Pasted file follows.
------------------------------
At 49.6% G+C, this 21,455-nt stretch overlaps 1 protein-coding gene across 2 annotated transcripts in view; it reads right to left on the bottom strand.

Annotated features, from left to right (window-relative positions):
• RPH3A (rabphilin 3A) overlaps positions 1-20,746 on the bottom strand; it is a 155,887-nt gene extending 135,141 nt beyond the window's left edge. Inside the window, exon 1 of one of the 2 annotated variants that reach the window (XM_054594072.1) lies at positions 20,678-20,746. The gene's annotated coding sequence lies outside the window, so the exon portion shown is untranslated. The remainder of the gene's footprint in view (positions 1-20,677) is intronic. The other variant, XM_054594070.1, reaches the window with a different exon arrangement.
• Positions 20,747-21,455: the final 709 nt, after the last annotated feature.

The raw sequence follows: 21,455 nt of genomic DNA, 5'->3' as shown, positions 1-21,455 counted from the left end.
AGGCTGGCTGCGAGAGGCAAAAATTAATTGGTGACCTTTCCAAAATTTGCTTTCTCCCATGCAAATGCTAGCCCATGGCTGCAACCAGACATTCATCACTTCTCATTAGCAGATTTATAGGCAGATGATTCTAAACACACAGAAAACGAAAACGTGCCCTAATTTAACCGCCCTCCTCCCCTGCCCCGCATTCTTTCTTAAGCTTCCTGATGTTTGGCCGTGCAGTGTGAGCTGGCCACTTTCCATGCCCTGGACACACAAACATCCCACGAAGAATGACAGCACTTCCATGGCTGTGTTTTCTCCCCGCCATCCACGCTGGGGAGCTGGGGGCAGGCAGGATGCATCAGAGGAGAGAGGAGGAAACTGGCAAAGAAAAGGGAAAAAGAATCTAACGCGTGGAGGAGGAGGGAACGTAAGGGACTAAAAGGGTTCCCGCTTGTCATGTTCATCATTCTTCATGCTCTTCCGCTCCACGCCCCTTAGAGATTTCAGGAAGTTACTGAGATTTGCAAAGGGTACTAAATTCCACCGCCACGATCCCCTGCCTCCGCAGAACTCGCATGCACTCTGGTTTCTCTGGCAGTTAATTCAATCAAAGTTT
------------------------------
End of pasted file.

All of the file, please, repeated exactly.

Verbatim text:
At 49.6% G+C, this 21,455-nt stretch overlaps 1 protein-coding gene across 2 annotated transcripts in view; it reads right to left on the bottom strand.

Annotated features, from left to right (window-relative positions):
• RPH3A (rabphilin 3A) overlaps positions 1-20,746 on the bottom strand; it is a 155,887-nt gene extending 135,141 nt beyond the window's left edge. Inside the window, exon 1 of one of the 2 annotated variants that reach the window (XM_054594072.1) lies at positions 20,678-20,746. The gene's annotated coding sequence lies outside the window, so the exon portion shown is untranslated. The remainder of the gene's footprint in view (positions 1-20,677) is intronic. The other variant, XM_054594070.1, reaches the window with a different exon arrangement.
• Positions 20,747-21,455: the final 709 nt, after the last annotated feature.

The raw sequence follows: 21,455 nt of genomic DNA, 5'->3' as shown, positions 1-21,455 counted from the left end.
AGGCTGGCTGCGAGAGGCAAAAATTAATTGGTGACCTTTCCAAAATTTGCTTTCTCCCATGCAAATGCTAGCCCATGGCTGCAACCAGACATTCATCACTTCTCATTAGCAGATTTATAGGCAGATGATTCTAAACACACAGAAAACGAAAACGTGCCCTAATTTAACCGCCCTCCTCCCCTGCCCCGCATTCTTTCTTAAGCTTCCTGATGTTTGGCCGTGCAGTGTGAGCTGGCCACTTTCCATGCCCTGGACACACAAACATCCCACGAAGAATGACAGCACTTCCATGGCTGTGTTTTCTCCCCGCCATCCACGCTGGGGAGCTGGGGGCAGGCAGGATGCATCAGAGGAGAGAGGAGGAAACTGGCAAAGAAAAGGGAAAAAGAATCTAACGCGTGGAGGAGGAGGGAACGTAAGGGACTAAAAGGGTTCCCGCTTGTCATGTTCATCATTCTTCATGCTCTTCCGCTCCACGCCCCTTAGAGATTTCAGGAAGTTACTGAGATTTGCAAAGGGTACTAAATTCCACCGCCACGATCCCCTGCCTCCGCAGAACTCGCATGCACTCTGGTTTCTCTGGCAGTTAATTCAATCAAAGTTT